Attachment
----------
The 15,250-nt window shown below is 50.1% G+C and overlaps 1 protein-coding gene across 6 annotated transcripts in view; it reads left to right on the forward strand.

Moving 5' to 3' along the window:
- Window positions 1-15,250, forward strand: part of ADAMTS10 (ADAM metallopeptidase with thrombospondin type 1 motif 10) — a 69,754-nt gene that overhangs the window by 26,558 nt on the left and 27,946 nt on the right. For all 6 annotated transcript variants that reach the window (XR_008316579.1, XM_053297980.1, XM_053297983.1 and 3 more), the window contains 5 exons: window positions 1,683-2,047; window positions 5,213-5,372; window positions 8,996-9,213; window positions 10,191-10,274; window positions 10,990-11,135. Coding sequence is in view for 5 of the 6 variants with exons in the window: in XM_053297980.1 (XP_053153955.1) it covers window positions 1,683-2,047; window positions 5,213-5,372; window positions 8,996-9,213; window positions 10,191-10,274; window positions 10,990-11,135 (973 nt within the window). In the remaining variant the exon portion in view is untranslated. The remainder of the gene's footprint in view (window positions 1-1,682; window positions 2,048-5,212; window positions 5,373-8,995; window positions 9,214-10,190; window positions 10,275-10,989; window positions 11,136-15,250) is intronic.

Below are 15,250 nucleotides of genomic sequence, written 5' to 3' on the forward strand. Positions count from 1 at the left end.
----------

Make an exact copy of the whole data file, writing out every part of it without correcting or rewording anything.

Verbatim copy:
The 15,250-nt window shown below is 50.1% G+C and overlaps 1 protein-coding gene across 6 annotated transcripts in view; it reads left to right on the forward strand.

Moving 5' to 3' along the window:
- Window positions 1-15,250, forward strand: part of ADAMTS10 (ADAM metallopeptidase with thrombospondin type 1 motif 10) — a 69,754-nt gene that overhangs the window by 26,558 nt on the left and 27,946 nt on the right. For all 6 annotated transcript variants that reach the window (XR_008316579.1, XM_053297980.1, XM_053297983.1 and 3 more), the window contains 5 exons: window positions 1,683-2,047; window positions 5,213-5,372; window positions 8,996-9,213; window positions 10,191-10,274; window positions 10,990-11,135. Coding sequence is in view for 5 of the 6 variants with exons in the window: in XM_053297980.1 (XP_053153955.1) it covers window positions 1,683-2,047; window positions 5,213-5,372; window positions 8,996-9,213; window positions 10,191-10,274; window positions 10,990-11,135 (973 nt within the window). In the remaining variant the exon portion in view is untranslated. The remainder of the gene's footprint in view (window positions 1-1,682; window positions 2,048-5,212; window positions 5,373-8,995; window positions 9,214-10,190; window positions 10,275-10,989; window positions 11,136-15,250) is intronic.

Below are 15,250 nucleotides of genomic sequence, written 5' to 3' on the forward strand. Positions count from 1 at the left end.